Mercer’s Theory of Maternal Role Attainment was based on her extensive research on the topic beginning in the late 1960s. Mercer’s professor and mentor, Reva Rubin at the University of Pittsburgh, was a major stimulus for both research and theory development. Rubin (1977, 1984) was well known for her work in defining and describing maternal role attainment as a process of binding-in, or being attached to, the child and achieving a maternal role identity or seeing oneself in the role and having a sense of comfort about it. Mercer’s framework and study variables reflect many of Rubin’s concepts.

In addition to Rubin’s work, Mercer based her research on both role and developmental theories. She relied heavily on an interactionist approach to role theory, using Mead’s (1934) theory on role enactment and Turner’s (1978) theory on the core self. In addition, Thornton and Nardi’s (1975) role acquisition process helped shape Mercer’s theory, as did the work of Burr, Leigh, Day, and Constantine (1979). Werner’s (1957) developmental process theories also contributed. In addition, Mercer’s work was influenced by von Bertalanffy’s (1968) general system theory. Her model of maternal role attainment depicted in Figure 27-1 uses Bronfenbrenner’s (1979) concepts of nested circles as a means of portraying interactional environmental influences on the maternal role. The complexity of her research interest led Mercer to rely on several theoretical sources to identify and study variables that affect maternal role attainment. Although much of her work involved testing and extending Rubin’s theories, she has consistently looked to the research of others in the development and expansion of her theory.


Mercer uses the concepts outlined below in her theory.


Maternal role attainment is an interactional and developmental process occurring over time in which the mother becomes attached to her infant, acquires competence in the caretaking tasks involved in the role, and expresses pleasure and gratification in the role (Mercer, 1986a). “The movement to the personal state in which the mother experiences a sense of harmony, confidence, and competence in how she performs the role is the end point of maternal role attainment—maternal identity” (Mercer, 1981, p. 74).


Mercer, May, Ferketich, and DeJoseph (1986) describe self-esteem as “an individual’s perception of how others view oneself and self-acceptance of the perceptions” (p. 341).


Mercer (1986a) outlines self-concept, or selfregard, as “The overall perception of self that includes self-satisfaction, self-acceptance, self-esteem, and congruence or discrepancy between self and ideal self” (p. 18).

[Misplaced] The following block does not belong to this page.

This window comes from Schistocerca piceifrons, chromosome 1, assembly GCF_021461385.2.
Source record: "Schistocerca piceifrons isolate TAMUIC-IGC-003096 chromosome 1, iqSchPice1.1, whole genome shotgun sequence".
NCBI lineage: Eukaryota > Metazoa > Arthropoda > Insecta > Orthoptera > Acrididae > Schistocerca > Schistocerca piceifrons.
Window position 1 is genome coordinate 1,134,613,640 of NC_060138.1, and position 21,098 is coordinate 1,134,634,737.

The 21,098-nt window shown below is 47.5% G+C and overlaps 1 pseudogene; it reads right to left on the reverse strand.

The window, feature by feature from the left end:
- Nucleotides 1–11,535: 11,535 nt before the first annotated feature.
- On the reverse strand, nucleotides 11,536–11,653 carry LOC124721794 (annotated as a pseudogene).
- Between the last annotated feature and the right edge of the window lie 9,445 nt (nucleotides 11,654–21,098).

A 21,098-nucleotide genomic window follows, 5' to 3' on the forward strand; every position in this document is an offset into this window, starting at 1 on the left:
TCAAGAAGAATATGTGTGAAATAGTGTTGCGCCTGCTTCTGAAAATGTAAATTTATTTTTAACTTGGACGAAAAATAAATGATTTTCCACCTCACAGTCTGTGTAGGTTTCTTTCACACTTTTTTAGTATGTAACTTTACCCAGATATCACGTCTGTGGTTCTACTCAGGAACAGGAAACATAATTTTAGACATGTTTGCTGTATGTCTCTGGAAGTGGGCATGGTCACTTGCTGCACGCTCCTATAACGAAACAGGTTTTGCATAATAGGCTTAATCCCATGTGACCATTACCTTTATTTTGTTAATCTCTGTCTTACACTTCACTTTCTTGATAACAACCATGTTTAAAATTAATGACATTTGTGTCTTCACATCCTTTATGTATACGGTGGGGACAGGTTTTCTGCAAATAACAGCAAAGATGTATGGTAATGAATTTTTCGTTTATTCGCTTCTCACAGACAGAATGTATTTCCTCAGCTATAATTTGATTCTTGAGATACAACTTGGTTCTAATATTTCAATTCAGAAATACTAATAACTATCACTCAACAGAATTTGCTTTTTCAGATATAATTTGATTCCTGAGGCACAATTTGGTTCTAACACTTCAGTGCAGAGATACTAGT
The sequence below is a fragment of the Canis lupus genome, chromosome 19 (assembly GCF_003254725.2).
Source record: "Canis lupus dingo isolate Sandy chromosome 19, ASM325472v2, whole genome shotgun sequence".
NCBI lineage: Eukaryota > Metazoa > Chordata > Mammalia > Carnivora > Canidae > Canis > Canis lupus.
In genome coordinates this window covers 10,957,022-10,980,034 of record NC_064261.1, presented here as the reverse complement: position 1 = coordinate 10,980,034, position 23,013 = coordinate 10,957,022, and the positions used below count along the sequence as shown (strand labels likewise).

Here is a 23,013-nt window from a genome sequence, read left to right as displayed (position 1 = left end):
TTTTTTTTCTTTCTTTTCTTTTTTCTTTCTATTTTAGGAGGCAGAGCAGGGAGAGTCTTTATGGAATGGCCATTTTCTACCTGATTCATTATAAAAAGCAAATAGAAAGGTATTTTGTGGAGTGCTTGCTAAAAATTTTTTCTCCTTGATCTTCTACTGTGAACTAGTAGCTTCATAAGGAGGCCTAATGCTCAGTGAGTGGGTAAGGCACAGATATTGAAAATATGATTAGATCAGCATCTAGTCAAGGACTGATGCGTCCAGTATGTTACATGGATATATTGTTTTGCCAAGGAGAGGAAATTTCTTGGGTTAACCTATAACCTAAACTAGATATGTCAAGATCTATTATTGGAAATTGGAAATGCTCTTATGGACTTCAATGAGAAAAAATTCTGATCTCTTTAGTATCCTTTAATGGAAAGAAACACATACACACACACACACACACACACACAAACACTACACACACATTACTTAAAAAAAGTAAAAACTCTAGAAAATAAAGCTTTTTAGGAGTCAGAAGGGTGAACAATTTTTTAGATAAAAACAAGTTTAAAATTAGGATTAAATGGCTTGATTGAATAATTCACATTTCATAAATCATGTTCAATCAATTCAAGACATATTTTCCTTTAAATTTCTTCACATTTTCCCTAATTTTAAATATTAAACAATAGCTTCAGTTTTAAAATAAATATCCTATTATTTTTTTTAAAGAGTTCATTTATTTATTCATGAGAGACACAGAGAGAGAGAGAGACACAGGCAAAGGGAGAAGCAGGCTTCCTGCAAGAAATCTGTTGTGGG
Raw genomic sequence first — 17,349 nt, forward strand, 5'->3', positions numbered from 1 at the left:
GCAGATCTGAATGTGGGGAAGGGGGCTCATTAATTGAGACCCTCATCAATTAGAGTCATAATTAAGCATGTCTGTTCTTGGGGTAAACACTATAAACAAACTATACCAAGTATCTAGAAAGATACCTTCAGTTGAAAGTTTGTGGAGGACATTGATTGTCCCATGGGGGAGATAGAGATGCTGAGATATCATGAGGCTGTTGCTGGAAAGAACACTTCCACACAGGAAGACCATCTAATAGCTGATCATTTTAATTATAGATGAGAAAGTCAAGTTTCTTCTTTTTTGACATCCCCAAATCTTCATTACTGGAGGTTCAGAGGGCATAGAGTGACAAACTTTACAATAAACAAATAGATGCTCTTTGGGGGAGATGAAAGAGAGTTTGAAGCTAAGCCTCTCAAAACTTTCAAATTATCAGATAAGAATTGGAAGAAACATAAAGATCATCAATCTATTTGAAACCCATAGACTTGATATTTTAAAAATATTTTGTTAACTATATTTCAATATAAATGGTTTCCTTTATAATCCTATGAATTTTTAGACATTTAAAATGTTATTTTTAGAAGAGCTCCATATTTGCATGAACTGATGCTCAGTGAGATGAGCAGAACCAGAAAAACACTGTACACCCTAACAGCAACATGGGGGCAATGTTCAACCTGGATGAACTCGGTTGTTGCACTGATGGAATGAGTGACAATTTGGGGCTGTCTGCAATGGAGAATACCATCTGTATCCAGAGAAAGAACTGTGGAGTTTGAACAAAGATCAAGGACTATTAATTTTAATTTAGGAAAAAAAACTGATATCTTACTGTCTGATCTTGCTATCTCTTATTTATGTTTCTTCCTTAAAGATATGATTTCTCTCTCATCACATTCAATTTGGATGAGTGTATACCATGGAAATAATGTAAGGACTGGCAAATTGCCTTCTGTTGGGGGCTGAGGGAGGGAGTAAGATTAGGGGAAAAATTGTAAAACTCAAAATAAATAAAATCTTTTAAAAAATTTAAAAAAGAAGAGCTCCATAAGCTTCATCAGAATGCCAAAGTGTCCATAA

Roles are not rigidly fixed; therefore, who fills the roles is not important (Mercer, 1990). “Flexibility of childrearing attitudes increases with increased development…Older mothers have the potential to respond less rigidly to their infants and to view each situation in respect to the unique nuances” (Mercer, 1986a, p. 43; 1990, p. 12).


Mercer and colleagues (1986) describe anxiety as “a trait in which there is specific proneness to perceive stressful situations as dangerous or threatening, and as a situation-specific state” (p. 342).


According to Mercer and colleagues (1986), depression is “having a group of depressive symptoms, and in particular the affective component of the depressed mood” (p. 342).


Mercer (1985b) describes gratification as “the satisfaction, enjoyment, reward, or pleasure that a woman experiences in interacting with her infant, and in fulfilling the usual tasks inherent in mothering.”


Mercer and colleagues (1986) define family as “a dynamic system that includes subsystems—individuals (mother, father, fetus/infant) and dyads (mother-father, mother-fetus/infant, and father-fetus/infant) within the overall family system” (p. 339).


According to Mercer and colleagues (1986), social support is “the amount of help actually received, satisfaction with that help, and the persons (network) providing that help” (p. 341).

Four areas of social support are as follows:


Mercer selected both maternal and infant variables for her studies on the basis of her review of the literature and findings of researchers in several disciplines. She found that many factors may have a direct or indirect influence on the maternal role, adding to the complexity of her studies. Maternal factors in Mercer’s research included age at first birth, birth experience, early separation from the infant, social stress, social support, personality traits, self-concept, childrearing attitudes, and health. She included the infant variables of temperament, appearance, responsiveness, health status, and ability to give cues. Mercer (1995) and Ferketich and Mercer (1995a, 1995b, 1995c) also noted the importance of the father’s role and applied many of Mercer’s previous findings in studying the paternal response to parenthood. Her research required numerous instruments to measure the variables of interest.